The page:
Second, a variable's equation could be deleted and then resolved for. By temporarily deleting the equation (definition) of "beauty" and asking the computer to generate a new one, the computer would be tasked with encompassing everything that beauty is, that is all references based on other definitions, and derive a new definition for the term. I think this definition would have some similarities and some differences with the original definition, but I sincerely doubt they would be equivalent. This could be done countless times with different words until "new" associations are uncovered. Perhaps truer and truer definitions would emerge with each iteration of this process.

Third, taking it to visualization step: The dictionary is supposed to represent the truth about meaning. This could be visualized by assigning a 3-dimensional node to each word and by allowing the nodes to move in 3-D space as they are attracted to (other nodes that correspond to) their meaning. At first, all words would be given random (x,y,z) coordinates but words of similar meanings would quickly coalesce and form physically intriguing structures. Each connection to other words would serve as a level of attraction between the two nodes. I think that after a bit of time, the simulation would balance and there would be structures of meaning floating and swirling and interacting with other structures of meaning. Perhaps an entire structure would represent Reality while another structure would represent that which is false??? Perhaps the virtues and values would find distinct places and be able to be categorized more easily (and more plain to see!). Perhaps emotions could be quantified. Perhaps much more could be learned. To visualize the true connections of all the words in the dictionary is a powerful tool - it is similar to visualizing what reality truly consists of. If I knew how I would build it. I'm sure the folks at Google have the technical expertise, of course, they already have the equations, I just wish someone would build this tool so that I, and others, might better understand the nature of Truth by definition.

We describe our world by using words. I see value in letting those words and definitions work for us to that we may uncover Truth that we weren't even looking for. Will it work? Is it at least worth a shot?
You have some legitimate questions, and a "massive" amount can be learned about philosophy just though studying a dictionary and thesaurus.

One way to look at it is that all words are synthetic, they exist as the medial points to other words; hence to visualize the connective properties of words we are left with words as point space where each word is an origin of another word...a center point so to speak.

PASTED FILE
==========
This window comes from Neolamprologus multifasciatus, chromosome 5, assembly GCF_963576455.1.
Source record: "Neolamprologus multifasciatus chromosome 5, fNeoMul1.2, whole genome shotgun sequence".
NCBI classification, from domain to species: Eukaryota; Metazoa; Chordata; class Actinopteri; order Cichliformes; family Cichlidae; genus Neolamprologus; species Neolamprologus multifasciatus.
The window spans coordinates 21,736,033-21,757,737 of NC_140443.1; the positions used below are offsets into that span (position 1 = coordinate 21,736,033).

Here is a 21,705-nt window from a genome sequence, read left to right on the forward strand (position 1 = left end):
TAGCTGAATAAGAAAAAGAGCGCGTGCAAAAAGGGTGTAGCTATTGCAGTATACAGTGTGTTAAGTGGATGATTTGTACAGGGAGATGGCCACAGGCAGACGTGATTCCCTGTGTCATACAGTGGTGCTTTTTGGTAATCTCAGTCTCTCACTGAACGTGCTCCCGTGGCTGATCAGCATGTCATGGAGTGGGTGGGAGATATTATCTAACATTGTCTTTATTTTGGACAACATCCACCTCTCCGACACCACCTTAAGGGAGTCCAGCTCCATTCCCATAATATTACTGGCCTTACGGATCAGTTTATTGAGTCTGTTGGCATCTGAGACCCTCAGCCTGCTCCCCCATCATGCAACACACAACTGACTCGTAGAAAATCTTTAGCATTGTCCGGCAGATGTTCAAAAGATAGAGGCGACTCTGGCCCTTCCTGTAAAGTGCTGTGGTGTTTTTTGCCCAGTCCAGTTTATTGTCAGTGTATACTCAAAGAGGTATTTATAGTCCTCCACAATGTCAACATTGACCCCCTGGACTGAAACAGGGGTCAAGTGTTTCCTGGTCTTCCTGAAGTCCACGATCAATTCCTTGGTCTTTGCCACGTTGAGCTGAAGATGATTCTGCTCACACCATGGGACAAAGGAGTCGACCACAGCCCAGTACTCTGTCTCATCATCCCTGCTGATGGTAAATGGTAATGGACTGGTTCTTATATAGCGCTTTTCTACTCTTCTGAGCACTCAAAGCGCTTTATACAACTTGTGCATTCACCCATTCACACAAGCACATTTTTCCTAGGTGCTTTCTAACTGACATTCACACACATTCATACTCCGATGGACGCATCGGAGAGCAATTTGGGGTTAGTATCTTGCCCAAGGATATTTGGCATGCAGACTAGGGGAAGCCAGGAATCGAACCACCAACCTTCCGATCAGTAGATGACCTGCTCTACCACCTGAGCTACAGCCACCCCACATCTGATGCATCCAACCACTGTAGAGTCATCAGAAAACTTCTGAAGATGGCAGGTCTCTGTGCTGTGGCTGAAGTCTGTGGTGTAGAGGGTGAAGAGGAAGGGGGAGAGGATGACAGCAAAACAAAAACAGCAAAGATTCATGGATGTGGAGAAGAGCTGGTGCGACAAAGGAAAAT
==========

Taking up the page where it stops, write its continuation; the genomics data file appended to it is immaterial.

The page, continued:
TryingMyBest
Posts: 18
Joined: Wed Dec 05, 2018 3:58 am

### Re: Dictionaries and Mathematics

Eodnhoj7 wrote:
Wed Dec 19, 2018 1:08 am
TryingMyBest wrote:
Tue Dec 18, 2018 9:38 pm
Eodnjoj7, surreptitious57,
Thank you for the intriguing thoughts on the subject.
I admit that some words have multiple meanings; but this can easily be accounted for, still producing an equal number of equations and variables.
I also recognize that a dictionary is circular-logic insofar as it defines itself, yet it is not just a set of random numbers, these words are indicative of actual real-life things, events, experiences, etc. such that this circular-logical book describes reality.

Hopefully, you will find this next part as intriguing as I do: I would like to explain what I think the solution to the dictionary might "look" like.

(By "equations" I mean definitions; by "variables" I mean words.)
First, the equations would have to be transcribed into a form that follow English grammar syntax rules. This will maintain the integrity of the definitions. (An aside: a thesaurus could also be used instead, delivering still useful results.)
Second, a variable's equation could be deleted and then resolved for. By temporarily deleting the equation (definition) of "beauty" and asking the computer to generate a new one, the computer would be tasked with encompassing everything that beauty is, that is all references based on other definitions, and derive a new definition for the term. I think this definition would have some similarities and some differences with the original definition, but I sincerely doubt they would be equivalent. This could be done countless times with different words until "new" associations are uncovered. Perhaps truer and truer definitions would emerge with each iteration of this process.